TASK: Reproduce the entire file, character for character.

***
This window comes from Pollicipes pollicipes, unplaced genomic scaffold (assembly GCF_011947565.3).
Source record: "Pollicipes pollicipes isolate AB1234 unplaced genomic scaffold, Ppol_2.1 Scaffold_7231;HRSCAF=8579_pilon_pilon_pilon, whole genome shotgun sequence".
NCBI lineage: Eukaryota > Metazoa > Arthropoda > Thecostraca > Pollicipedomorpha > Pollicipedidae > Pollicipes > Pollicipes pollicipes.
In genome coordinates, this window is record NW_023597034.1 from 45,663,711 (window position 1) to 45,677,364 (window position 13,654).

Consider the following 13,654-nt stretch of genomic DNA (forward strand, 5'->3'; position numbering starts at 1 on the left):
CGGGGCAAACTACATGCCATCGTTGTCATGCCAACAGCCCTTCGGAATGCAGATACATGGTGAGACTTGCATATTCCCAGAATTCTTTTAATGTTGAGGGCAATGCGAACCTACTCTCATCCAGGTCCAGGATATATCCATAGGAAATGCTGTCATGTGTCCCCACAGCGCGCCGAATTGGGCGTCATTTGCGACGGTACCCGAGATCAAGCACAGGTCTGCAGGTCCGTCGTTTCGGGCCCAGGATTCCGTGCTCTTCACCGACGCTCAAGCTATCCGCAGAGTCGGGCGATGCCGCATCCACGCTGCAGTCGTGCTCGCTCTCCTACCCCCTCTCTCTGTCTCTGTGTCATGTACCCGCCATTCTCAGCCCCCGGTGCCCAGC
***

This window comes from Pollicipes pollicipes, unplaced genomic scaffold (assembly GCF_011947565.3).
Source record: "Pollicipes pollicipes isolate AB1234 unplaced genomic scaffold, Ppol_2.1 Scaffold_7231;HRSCAF=8579_pilon_pilon_pilon, whole genome shotgun sequence".
NCBI lineage: Eukaryota > Metazoa > Arthropoda > Thecostraca > Pollicipedomorpha > Pollicipedidae > Pollicipes > Pollicipes pollicipes.
In genome coordinates, this window is record NW_023597034.1 from 45,663,711 (window position 1) to 45,677,364 (window position 13,654).

Consider the following 13,654-nt stretch of genomic DNA (forward strand, 5'->3'; position numbering starts at 1 on the left):
CGGGGCAAACTACATGCCATCGTTGTCATGCCAACAGCCCTTCGGAATGCAGATACATGGTGAGACTTGCATATTCCCAGAATTCTTTTAATGTTGAGGGCAATGCGAACCTACTCTCATCCAGGTCCAGGATATATCCATAGGAAATGCTGTCATGTGTCCCCACAGCGCGCCGAATTGGGCGTCATTTGCGACGGTACCCGAGATCAAGCACAGGTCTGCAGGTCCGTCGTTTCGGGCCCAGGATTCCGTGCTCTTCACCGACGCTCAAGCTATCCGCAGAGTCGGGCGATGCCGCATCCACGCTGCAGTCGTGCTCGCTCTCCTACCCCCTCTCTCTGTCTCTGTGTCATGTACCCGCCATTCTCAGCCCCCGGTGCCCAGC